• reset connection state (auto-commit, transaction isolation, etc.)

C3P0

C3P0 is the oldest codebase among the pools here. If properly configured it "checks all of the boxes" in terms of correctness, as far we can tell. "As far as we can tell" is it itself telling, as the C3P0 codebase is huge compared to its competitors, and correspondingly complex in its structure. Checking the "correctness" of C3P0 is extremely difficult because of this -- analyzing 120 classes vs. 34 for Vibur and 21 for HikariCP.

We count over 230 uses of synchronized blocks and methods, and wait() and notifyAll() across various classes. Compare to 0 for HikariCP and Vibur-DBCP which employ lock-free designs. Extensive and wide spread use of locks leads to deadlock-prone code, and evidence of this can be found by Googling "c3p0 deadlock".

We do give C3P0 credit for seemingly covering all of the fundamentals. Unfortunately, C3P0 also consistently comes in last in every one of the microbenchmarks.

Unsafe Defaults

By default does not:

  • test connections at getConnection() time

Vibur-DBCP

While not well known currently, Vibur is an interesting attempt at a high-performance pool. With a little work, Vibur-DBCP could be a contender. Here is where we think Vibur gets it wrong:

Abandoned Statement Handling

The JDBC contract specifies that when a Connection is closed, any open Statements that have not been closed yet should automatically be closed, otherwise a resource leak on the database server-side could occur. Only in the case of cached PreparedStatements or CallableStatement does Vibur perform such resource cleanup. Even when caching is enabled ordinary Statement objects are not tracked for cleanup. When caching is disabled no Statements are tracked at all.

Auto-commit Handling

When the connection is configured for autocommit=false a connection pool should perform the test query or isValid() test within its own transaction, otherwise there is a transaction in progress when the connection is handed to the consumer. Calling a method like setReadOnly() on a "fresh" connection from Vibur will throw an exception. Vibur does not encapsulate connection tests.

When the connection is configured for autocommit=false a connection pool should perform the test query or isValid() test within its own transaction, otherwise the query becomes part of the user's transaction. Vibur does not encapsulate the Connection test in its own transaction.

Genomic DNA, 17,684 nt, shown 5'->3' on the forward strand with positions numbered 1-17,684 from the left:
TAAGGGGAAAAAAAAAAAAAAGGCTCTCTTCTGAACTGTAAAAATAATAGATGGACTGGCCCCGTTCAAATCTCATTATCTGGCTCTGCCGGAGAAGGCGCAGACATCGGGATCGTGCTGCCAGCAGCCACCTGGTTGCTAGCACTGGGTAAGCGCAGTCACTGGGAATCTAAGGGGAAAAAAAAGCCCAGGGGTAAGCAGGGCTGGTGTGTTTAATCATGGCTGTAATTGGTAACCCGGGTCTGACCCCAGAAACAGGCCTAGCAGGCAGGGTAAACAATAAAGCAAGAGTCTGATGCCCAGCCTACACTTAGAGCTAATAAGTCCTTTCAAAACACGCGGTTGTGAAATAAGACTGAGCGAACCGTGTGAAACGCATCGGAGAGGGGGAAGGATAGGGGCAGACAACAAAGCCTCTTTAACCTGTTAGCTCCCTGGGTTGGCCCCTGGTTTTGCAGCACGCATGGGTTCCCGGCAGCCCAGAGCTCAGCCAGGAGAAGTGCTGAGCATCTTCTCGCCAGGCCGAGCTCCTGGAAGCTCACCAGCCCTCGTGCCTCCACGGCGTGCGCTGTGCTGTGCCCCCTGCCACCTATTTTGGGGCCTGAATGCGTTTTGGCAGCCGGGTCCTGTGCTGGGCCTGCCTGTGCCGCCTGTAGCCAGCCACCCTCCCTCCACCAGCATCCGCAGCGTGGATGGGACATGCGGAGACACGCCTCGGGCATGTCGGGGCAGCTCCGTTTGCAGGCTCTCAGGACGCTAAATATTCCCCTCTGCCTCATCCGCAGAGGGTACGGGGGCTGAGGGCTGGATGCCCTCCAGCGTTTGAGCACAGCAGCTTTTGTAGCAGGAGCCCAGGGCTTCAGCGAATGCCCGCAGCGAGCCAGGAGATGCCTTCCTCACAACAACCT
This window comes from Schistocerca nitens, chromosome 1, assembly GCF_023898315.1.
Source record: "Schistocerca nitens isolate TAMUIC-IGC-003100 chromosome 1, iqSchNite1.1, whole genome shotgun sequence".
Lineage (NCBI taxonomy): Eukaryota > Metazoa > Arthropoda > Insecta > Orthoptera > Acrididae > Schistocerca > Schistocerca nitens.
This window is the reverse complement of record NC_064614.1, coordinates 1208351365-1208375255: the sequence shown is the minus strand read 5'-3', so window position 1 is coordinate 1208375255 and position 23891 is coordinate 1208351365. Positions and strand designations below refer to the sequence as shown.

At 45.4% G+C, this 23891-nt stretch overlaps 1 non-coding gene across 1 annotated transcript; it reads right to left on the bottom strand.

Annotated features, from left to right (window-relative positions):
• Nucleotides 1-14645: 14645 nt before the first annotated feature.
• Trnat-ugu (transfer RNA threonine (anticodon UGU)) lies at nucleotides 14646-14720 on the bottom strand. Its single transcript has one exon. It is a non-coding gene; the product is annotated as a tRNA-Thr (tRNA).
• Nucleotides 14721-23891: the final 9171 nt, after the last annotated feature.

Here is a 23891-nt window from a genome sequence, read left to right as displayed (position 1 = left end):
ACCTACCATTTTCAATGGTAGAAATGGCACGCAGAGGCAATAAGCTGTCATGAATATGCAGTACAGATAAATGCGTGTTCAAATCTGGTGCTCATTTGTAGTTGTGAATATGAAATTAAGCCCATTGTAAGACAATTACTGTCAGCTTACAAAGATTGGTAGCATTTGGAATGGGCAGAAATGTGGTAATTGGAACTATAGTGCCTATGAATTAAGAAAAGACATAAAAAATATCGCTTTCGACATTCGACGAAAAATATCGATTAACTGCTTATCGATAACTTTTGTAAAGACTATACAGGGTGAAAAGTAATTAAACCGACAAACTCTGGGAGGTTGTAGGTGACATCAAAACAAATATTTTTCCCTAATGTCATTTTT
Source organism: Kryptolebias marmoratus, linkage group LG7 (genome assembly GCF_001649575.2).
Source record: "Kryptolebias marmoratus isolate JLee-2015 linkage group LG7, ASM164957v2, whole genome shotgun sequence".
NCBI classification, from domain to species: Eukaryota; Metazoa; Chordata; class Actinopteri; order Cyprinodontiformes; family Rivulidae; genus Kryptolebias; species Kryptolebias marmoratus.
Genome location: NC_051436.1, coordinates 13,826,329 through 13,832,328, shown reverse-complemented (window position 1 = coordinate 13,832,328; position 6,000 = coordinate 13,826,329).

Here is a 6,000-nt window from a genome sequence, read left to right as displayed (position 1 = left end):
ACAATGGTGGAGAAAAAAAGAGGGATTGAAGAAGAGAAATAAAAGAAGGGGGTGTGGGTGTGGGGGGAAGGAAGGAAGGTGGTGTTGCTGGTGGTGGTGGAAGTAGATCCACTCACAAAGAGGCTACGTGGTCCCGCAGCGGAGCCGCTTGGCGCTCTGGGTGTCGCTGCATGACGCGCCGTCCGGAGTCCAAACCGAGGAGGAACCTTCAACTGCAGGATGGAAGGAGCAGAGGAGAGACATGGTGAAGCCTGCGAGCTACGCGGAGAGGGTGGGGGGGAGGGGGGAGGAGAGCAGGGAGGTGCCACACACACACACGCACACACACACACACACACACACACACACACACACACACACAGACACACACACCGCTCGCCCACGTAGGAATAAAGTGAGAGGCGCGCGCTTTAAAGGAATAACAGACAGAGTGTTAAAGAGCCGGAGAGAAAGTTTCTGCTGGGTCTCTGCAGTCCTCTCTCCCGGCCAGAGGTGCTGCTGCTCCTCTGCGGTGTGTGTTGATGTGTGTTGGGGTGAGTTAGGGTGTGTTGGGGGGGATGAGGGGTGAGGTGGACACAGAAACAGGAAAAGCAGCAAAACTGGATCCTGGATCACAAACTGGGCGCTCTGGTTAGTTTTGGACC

SQL Warnings

A connection pool should clear SQL warnings via Connection.clearWarnings() either when the Connection is returned to the pool or before it is taken from the pool. Vibur does not do this.

Exception Detection

Vibur, like HikariCP and BoneCP, can detect when a SQLException indicates that a Connection has been severed. This is a good thing, but there are two issues. Vibur's list of detected SQL error codes is more limited than either HikariCP or BoneCP. Surprisingly, when Vibur detects that an exception has occurred on one connection, it ejects all connections from the pool, not just the connection that encountered the exception. Maybe this is "pro-active" but it is also likely to create a stampede of new connections to the database. The jury is still out on whether this is a good idea or not, we tend to lean toward not.

Unsafe Defaults

By default does not reset connection auto-commit and transaction isolation levels.


Complexity

While the number of lines of code is not a direct indication of complexity, there is an indisputable correlation between verbosity and understandability. It is well accepted in the industry that the number of bugs per 1000 lines of code is fairly consistent across projects and languages. Besides test suites, visual inspection is one of the surest ways to detect logical errors and race conditions in code. HikariCP has never experienced a documented deadlock or livelock.

Pool1 Files2 Code3
Vibur4 34 1927
HikariCP 21 2228
Tomcat 31 6345
BoneCP 49 7293
C3P0 120 15550
1Released versions as of 2014/03/15
2Excluding tests.
3Excluding comments.
4Vibur code counts include the Vibur Object Pool which comprises roughly 50% of the pool.